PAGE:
By: Dr. Deborah Bauers
Mapping Strategies for Thinking Through and Accomplishing Tasks"Mind Mapping"-sounds like something out of Star Trek, doesn't it? It's actually a twenty-first century tool that helps visual learners grasp and retain a quantity of information that is all interrelated. Remember when you used to diagram sentences...
By: Bran Herbert
Private, Public, and Professional Voice: The Commodity of Culture in Applied AnthropologyThe relationship between activism and anthropology is something that all anthropologists must confront at some point. For this paper, the definition of an advocate will be one who attempts to promote a certain behavior...
By: Candice Fulton
You must first admit that the person wasn't any good for you? The relationship made you go against all your better judgement. Realize that if the person had love you eually to the way you loved, you wouldn't need to let go. This person doesn't...
By: Christine Cameron
There are two kinds of people in this world, those who thrive in a group dynamic, and those who strive for self autonomy. Introverted people will look deep within themselves for the answers that they need in life. A decision as simple as dinner for...
By: Bran Herbert
The Mississippian Period (AD800 - AD1600)The Mississippian period was first identified by Smithsonian anthropologist W. H. Holmes, who examined several different pottery groups of eastern North America. His definition now extends to the cultural complexes that produced those ceramics (Green 1997). This period was characterized...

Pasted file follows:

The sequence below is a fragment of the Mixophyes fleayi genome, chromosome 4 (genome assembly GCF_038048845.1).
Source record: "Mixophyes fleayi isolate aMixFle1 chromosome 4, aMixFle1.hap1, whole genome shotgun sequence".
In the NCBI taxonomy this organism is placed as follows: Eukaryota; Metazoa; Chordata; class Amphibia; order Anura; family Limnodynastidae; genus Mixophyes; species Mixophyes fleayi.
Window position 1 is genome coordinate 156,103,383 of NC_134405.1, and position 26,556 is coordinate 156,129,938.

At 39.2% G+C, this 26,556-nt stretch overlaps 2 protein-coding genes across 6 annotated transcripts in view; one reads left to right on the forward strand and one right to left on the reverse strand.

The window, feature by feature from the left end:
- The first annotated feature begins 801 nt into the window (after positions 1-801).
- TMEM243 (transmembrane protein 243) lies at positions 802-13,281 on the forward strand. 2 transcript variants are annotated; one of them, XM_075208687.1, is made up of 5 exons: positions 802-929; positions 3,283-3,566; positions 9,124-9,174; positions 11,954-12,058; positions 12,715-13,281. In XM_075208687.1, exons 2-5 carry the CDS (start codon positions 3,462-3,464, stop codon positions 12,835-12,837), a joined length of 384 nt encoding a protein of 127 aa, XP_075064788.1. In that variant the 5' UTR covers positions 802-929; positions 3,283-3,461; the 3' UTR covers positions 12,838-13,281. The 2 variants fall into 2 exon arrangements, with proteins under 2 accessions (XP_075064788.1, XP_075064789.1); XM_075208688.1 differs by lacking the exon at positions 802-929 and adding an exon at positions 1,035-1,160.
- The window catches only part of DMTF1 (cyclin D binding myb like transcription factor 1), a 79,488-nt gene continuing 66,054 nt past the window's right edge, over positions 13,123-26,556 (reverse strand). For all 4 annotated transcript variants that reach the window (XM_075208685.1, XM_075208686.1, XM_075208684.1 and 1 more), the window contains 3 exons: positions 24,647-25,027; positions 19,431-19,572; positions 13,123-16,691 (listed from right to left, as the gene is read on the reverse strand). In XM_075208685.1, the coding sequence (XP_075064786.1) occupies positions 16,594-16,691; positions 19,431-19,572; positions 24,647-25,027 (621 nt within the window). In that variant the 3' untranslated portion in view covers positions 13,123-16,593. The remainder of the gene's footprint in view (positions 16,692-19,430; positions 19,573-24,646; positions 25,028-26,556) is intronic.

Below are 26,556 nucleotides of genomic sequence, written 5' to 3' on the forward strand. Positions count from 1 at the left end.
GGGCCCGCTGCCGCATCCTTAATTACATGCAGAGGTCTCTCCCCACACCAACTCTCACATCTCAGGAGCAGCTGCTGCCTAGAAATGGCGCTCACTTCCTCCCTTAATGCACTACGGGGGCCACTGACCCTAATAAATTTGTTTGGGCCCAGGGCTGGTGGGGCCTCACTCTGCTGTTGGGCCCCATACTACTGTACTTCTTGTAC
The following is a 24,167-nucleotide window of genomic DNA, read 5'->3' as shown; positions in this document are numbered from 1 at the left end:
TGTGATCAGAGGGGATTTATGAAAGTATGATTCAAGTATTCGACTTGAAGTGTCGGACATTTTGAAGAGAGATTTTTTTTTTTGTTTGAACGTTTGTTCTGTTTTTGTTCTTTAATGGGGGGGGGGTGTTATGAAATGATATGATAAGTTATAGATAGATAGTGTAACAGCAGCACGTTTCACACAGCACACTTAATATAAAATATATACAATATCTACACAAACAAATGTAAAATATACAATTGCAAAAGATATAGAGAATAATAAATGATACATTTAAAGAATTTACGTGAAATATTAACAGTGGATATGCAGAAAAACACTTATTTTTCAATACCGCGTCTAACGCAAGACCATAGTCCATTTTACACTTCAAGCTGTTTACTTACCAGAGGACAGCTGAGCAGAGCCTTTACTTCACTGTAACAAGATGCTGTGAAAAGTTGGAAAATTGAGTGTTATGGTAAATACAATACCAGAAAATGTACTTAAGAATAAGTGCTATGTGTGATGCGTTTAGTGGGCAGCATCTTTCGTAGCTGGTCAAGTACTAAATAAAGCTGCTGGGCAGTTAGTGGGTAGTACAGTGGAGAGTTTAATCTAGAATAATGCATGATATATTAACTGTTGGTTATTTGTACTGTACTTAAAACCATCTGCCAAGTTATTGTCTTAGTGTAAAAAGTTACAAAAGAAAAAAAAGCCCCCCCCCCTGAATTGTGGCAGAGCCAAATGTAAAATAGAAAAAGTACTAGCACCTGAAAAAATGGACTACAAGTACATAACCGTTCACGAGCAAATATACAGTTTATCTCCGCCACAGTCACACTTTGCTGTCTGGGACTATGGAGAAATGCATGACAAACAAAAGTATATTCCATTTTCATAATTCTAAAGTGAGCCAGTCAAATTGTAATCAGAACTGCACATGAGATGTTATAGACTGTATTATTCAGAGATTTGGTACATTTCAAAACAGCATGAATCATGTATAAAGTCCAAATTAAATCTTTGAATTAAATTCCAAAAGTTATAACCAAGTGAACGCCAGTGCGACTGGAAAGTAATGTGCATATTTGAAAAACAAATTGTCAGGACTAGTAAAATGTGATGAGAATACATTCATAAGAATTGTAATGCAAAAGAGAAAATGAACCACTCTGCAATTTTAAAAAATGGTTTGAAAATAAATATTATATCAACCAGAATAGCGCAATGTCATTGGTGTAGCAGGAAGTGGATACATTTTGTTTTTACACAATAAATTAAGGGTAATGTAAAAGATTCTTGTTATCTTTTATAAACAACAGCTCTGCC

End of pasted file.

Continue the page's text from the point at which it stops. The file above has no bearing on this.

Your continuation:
By: Bran Herbert
Middle Woodland (500BC - 200BC) There were two main subsistence patterns during the Middle Woodland. The first is an agricultural-hunting complex in the south. The second is a fishing-hunting complex in the north Great Lakes region (Cleland 1966:62). This fishing complex reached its full stature...
By: Bran Herbert
Early Woodland (800BC - 500BC) Important technological changes occurred as interregional contact increased. The characteristic signal for the Early Woodland period is the widespread use of pottery, which gained renewed attention. While containers had existed in various forms since the Middle Archaic, and possibly even...
By: Bran Herbert
Middle Archaic (6,800BC - 3,800BC) The Middle Archaic period was characterized by increased ceremonialism and a change in occupation patterns. Evidence of large shell and midden heaps along rivers in the Upper Midwest indicates that, around 4,500BC, camp locations were occupied for...
By: Bran Herbert
Early Archaic (9,200BC - 6,800BC) The Early Archaic shares many similarities with the Late Paleoindian period. Populations remained in small bands of several dozen and continued a mobile hunter-gatherer subsistence strategy (Milner 2004:31). Interregional contact was essential in order to guarantee access to...
By: Bran Herbert
Late Paleoindian (10,000BC - 9,200BC)Several changes occurred in the Late Paleoindian. Northern foraging territories increased as a result of continued deglaciation (Mason 1997). These foraging strategies were adapted by the Paleoindians to the lake and forest conditions that they encountered more frequently (Mason...

 

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